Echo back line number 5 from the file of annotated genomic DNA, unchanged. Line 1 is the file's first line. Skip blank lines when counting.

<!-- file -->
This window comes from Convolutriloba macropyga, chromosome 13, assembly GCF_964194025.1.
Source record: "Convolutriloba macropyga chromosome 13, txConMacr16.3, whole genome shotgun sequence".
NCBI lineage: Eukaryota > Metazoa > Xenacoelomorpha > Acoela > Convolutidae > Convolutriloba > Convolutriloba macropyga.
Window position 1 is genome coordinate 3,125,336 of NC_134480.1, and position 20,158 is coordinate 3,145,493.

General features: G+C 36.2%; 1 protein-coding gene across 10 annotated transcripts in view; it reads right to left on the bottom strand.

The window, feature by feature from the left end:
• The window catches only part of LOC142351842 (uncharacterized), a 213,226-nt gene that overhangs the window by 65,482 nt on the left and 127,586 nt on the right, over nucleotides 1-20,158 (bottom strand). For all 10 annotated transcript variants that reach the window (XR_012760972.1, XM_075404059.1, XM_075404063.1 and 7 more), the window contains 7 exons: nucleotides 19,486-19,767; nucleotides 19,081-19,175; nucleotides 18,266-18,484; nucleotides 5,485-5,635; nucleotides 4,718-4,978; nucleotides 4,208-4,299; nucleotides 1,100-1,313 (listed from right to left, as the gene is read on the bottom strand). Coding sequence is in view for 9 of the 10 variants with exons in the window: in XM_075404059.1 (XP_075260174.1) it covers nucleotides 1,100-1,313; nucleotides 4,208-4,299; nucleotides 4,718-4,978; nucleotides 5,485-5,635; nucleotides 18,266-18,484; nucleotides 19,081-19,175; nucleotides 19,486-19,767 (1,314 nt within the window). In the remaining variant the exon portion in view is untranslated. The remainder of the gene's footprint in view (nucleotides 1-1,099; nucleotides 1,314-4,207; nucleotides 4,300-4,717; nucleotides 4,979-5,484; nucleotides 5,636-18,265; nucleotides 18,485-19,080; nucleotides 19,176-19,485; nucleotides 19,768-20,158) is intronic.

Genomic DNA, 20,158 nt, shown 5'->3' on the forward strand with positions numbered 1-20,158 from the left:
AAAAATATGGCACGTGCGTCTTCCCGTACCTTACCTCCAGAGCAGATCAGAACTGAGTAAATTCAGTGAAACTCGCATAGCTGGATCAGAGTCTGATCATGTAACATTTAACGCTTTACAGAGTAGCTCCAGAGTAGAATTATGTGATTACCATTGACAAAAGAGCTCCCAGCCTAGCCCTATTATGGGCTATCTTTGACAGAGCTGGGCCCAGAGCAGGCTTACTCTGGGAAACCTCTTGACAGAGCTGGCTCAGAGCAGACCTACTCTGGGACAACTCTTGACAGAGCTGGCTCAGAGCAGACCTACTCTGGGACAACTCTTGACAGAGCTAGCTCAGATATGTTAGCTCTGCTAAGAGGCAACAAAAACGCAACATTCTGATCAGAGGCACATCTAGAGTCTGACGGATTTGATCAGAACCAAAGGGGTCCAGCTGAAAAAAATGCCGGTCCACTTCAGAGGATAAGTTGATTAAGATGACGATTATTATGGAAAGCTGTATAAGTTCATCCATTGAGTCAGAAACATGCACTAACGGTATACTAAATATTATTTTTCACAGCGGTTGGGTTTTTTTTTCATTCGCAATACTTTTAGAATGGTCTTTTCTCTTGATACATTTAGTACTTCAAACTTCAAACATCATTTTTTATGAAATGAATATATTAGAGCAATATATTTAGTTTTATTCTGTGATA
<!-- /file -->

General features: G+C 36.2%; 1 protein-coding gene across 10 annotated transcripts in view; it reads right to left on the bottom strand.